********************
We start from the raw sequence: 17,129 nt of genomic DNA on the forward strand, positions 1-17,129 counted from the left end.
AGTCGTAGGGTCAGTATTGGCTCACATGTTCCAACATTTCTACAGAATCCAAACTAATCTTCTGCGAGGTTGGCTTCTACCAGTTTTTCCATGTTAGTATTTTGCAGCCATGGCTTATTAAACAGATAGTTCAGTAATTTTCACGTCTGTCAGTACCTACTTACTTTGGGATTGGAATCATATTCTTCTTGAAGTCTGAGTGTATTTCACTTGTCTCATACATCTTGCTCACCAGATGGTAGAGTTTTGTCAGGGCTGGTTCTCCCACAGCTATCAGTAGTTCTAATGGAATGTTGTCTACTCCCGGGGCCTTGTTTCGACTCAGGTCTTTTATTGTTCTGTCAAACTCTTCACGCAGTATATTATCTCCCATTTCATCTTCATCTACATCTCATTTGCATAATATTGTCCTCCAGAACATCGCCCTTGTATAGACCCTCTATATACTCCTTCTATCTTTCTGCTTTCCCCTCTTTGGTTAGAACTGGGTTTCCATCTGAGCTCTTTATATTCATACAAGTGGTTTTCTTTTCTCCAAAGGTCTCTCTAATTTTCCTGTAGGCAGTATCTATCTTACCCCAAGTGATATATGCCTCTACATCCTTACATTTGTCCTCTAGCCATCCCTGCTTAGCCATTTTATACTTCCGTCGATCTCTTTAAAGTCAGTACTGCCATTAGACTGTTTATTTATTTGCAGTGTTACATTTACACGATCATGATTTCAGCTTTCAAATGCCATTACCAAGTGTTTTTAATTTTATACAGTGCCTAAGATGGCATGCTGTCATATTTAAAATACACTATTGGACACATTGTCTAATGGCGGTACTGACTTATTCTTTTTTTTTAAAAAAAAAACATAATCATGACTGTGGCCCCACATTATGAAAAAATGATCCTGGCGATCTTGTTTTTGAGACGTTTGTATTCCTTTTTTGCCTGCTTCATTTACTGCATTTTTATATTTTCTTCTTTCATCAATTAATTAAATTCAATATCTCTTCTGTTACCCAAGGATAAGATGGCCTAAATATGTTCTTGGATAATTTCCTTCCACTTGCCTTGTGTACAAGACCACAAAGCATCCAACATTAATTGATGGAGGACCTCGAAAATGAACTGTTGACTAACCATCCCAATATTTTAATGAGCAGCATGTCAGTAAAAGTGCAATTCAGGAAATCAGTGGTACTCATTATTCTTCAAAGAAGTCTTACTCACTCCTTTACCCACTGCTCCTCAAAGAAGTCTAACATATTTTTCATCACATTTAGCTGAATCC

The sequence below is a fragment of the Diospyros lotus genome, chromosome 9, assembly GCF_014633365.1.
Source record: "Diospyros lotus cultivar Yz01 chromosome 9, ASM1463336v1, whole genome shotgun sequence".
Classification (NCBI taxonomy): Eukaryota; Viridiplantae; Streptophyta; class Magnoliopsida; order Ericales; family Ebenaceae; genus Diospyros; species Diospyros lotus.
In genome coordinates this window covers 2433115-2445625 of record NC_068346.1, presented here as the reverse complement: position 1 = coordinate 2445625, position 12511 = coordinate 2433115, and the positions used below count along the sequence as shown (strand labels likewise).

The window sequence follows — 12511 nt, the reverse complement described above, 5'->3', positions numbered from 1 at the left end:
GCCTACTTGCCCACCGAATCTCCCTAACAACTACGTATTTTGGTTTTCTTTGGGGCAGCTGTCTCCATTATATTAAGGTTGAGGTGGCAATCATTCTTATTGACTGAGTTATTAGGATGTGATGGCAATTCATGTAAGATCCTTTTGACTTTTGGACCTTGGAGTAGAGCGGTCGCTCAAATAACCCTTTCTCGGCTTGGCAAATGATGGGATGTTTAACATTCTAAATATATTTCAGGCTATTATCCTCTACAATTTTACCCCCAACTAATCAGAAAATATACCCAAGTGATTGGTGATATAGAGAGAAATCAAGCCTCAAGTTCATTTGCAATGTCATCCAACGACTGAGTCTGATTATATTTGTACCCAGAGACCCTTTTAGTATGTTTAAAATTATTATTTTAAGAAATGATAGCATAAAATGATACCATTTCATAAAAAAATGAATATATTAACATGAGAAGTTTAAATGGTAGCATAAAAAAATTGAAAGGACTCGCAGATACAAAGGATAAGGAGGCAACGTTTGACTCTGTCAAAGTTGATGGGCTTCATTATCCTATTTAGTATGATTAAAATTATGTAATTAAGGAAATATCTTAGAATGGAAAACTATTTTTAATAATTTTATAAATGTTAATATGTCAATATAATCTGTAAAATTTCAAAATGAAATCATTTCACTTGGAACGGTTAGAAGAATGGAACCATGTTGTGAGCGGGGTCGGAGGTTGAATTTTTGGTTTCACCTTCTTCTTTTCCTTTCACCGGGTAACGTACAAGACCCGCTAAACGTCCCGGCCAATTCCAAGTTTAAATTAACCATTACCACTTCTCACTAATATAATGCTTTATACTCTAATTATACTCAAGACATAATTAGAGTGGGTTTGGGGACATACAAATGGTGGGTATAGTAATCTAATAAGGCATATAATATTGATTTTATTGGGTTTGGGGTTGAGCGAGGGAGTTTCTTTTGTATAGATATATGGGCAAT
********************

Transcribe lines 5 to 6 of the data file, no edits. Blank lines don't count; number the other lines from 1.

Classification (NCBI taxonomy): Eukaryota; Viridiplantae; Streptophyta; class Magnoliopsida; order Ericales; family Ebenaceae; genus Diospyros; species Diospyros lotus.
In genome coordinates this window covers 2433115-2445625 of record NC_068346.1, presented here as the reverse complement: position 1 = coordinate 2445625, position 12511 = coordinate 2433115, and the positions used below count along the sequence as shown (strand labels likewise).